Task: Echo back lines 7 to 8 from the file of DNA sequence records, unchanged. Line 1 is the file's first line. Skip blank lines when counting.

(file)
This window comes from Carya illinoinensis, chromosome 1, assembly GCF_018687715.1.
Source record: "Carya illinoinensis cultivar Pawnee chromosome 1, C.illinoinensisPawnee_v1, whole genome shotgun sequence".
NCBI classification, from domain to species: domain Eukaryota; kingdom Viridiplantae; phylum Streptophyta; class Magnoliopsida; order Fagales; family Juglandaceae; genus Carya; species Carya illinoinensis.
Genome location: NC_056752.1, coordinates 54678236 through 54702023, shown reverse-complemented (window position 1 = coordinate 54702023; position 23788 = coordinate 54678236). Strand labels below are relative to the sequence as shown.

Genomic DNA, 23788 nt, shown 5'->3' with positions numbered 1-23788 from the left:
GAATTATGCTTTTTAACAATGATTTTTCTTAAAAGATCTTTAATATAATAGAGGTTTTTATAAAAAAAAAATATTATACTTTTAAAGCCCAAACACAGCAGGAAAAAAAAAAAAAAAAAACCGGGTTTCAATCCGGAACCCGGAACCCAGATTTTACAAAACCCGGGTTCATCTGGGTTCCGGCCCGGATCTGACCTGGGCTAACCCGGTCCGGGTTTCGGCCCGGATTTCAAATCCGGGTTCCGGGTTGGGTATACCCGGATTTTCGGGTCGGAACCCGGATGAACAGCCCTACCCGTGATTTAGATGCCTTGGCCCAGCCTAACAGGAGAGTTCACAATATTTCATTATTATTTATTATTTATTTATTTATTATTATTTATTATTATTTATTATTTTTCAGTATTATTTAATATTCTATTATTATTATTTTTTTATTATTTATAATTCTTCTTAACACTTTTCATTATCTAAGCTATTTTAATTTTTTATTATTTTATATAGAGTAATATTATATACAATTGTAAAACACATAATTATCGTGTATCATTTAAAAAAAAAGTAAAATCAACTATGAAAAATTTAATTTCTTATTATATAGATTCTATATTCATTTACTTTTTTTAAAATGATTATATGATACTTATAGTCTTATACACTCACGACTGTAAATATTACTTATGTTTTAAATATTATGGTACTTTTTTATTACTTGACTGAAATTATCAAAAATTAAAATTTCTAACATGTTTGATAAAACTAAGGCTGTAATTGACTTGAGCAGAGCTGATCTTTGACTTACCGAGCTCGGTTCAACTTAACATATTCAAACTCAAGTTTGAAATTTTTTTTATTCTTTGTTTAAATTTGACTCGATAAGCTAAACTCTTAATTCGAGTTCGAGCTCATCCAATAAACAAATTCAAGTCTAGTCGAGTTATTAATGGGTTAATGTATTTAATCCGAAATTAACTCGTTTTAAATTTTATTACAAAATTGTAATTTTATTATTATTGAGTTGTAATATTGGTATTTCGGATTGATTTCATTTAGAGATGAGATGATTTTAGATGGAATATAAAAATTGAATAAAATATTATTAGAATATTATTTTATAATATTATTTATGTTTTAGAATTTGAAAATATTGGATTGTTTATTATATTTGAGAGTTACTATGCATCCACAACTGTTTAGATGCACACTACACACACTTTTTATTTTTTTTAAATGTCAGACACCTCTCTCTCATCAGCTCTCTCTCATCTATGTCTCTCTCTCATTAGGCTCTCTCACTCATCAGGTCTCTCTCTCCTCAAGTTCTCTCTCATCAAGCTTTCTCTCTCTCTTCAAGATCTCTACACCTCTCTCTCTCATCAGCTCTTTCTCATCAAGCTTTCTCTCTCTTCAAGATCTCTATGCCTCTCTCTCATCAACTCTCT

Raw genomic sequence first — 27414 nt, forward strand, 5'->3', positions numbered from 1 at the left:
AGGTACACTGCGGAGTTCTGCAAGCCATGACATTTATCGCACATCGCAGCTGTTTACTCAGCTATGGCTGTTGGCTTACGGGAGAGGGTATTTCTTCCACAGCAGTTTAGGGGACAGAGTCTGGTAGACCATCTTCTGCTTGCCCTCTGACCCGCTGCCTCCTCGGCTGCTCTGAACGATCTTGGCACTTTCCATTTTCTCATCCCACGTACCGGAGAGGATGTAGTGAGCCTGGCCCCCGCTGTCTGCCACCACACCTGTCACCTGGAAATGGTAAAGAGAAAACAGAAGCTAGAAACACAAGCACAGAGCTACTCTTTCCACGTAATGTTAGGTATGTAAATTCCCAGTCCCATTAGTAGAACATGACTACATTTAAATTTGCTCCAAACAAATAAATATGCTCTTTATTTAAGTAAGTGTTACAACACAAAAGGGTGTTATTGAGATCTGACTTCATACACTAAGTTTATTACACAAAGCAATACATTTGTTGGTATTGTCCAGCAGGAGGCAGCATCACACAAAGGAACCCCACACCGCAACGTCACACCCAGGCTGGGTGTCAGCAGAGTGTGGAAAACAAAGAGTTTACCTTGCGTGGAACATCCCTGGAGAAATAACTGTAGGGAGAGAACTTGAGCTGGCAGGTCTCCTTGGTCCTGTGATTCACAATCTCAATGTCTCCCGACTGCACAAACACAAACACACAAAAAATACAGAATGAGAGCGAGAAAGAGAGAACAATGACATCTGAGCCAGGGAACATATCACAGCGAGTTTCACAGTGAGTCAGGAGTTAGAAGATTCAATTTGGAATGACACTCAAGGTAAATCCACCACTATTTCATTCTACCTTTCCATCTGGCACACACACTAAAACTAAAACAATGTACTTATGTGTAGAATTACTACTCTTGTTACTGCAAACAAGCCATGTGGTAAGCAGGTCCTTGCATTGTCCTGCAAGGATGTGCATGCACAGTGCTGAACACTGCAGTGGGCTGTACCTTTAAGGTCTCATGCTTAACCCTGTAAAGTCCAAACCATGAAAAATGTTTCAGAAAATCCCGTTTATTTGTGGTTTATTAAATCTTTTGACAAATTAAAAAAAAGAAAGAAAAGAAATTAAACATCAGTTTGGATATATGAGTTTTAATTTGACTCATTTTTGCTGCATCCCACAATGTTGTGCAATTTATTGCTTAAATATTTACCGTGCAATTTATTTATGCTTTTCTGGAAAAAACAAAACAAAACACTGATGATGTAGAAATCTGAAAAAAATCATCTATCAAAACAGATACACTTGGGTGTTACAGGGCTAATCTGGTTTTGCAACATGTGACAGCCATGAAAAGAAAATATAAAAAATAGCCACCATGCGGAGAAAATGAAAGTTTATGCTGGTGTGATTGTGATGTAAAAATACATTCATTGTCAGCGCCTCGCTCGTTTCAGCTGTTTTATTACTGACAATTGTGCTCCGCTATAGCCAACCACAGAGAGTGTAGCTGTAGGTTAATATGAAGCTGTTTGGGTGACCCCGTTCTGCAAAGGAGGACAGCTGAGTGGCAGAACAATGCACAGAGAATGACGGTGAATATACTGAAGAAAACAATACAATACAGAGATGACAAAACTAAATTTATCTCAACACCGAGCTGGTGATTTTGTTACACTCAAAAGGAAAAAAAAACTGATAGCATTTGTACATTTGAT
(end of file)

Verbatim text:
Raw genomic sequence first — 27414 nt, forward strand, 5'->3', positions numbered from 1 at the left:
AGGTACACTGCGGAGTTCTGCAAGCCATGACATTTATCGCACATCGCAGCTGTTTACTCAGCTATGGCTGTTGGCTTACGGGAGAGGGTATTTCTTCCACAGCAGTTTAGGGGACAGAGTCTGGTAGACCATCTTCTGCTTGCCCTCTGACCCGCTGCCTCCTCGGCTGCTCTGAACGATCTTGGCACTTTCCATTTTCTCATCCCACGTACCGGAGAGGATGTAGTGAGCCTGGCCCCCGCTGTCTGCCACCACACCTGTCACCTGGAAATGGTAAAGAGAAAACAGAAGCTAGAAACACAAGCACAGAGCTACTCTTTCCACGTAATGTTAGGTATGTAAATTCCCAGTCCCATTAGTAGAACATGACTACATTTAAATTTGCTCCAAACAAATAAATATGCTCTTTATTTAAGTAAGTGTTACAACACAAAAGGGTGTTATTGAGATCTGACTTCATACACTAAGTTTATTACACAAAGCAATACATTTGTTGGTATTGTCCAGCAGGAGGCAGCATCACACAAAGGAACCCCACACCGCAACGTCACACCCAGGCTGGGTGTCAGCAGAGTGTGGAAAACAAAGAGTTTACCTTGCGTGGAACATCCCTGGAGAAATAACTGTAGGGAGAGAACTTGAGCTGGCAGGTCTCCTTGGTCCTGTGATTCACAATCTCAATGTCTCCCGACTGCACAAACACAAACACACAAAAAATACAGAATGAGAGCGAGAAAGAGAGAACAATGACATCTGAGCCAGGGAACATATCACAGCGAGTTTCACAGTGAGTCAGGAGTTAGAAGATTCAATTTGGAATGACACTCAAGGTAAATCCACCACTATTTCATTCTACCTTTCCATCTGGCACACACACTAAAACTAAAACAATGTACTTATGTGTAGAATTACTACTCTTGTTACTGCAAACAAGCCATGTGGTAAGCAGGTCCTTGCATTGTCCTGCAAGGATGTGCATGCACAGTGCTGAACACTGCAGTGGGCTGTACCTTTAAGGTCTCATGCTTAACCCTGTAAAGTCCAAACCATGAAAAATGTTTCAGAAAATCCCGTTTATTTGTGGTTTATTAAATCTTTTGACAAATTAAAAAAAAGAAAGAAAAGAAATTAAACATCAGTTTGGATATATGAGTTTTAATTTGACTCATTTTTGCTGCATCCCACAATGTTGTGCAATTTATTGCTTAAATATTTACCGTGCAATTTATTTATGCTTTTCTGGAAAAAACAAAACAAAACACTGATGATGTAGAAATCTGAAAAAAATCATCTATCAAAACAGATACACTTGGGTGTTACAGGGCTAATCTGGTTTTGCAACATGTGACAGCCATGAAAAGAAAATATAAAAAATAGCCACCATGCGGAGAAAATGAAAGTTTATGCTGGTGTGATTGTGATGTAAAAATACATTCATTGTCAGCGCCTCGCTCGTTTCAGCTGTTTTATTACTGACAATTGTGCTCCGCTATAGCCAACCACAGAGAGTGTAGCTGTAGGTTAATATGAAGCTGTTTGGGTGACCCCGTTCTGCAAAGGAGGACAGCTGAGTGGCAGAACAATGCACAGAGAATGACGGTGAATATACTGAAGAAAACAATACAATACAGAGATGACAAAACTAAATTTATCTCAACACCGAGCTGGTGATTTTGTTACACTCAAAAGGAAAAAAAAACTGATAGCATTTGTACATTTGAT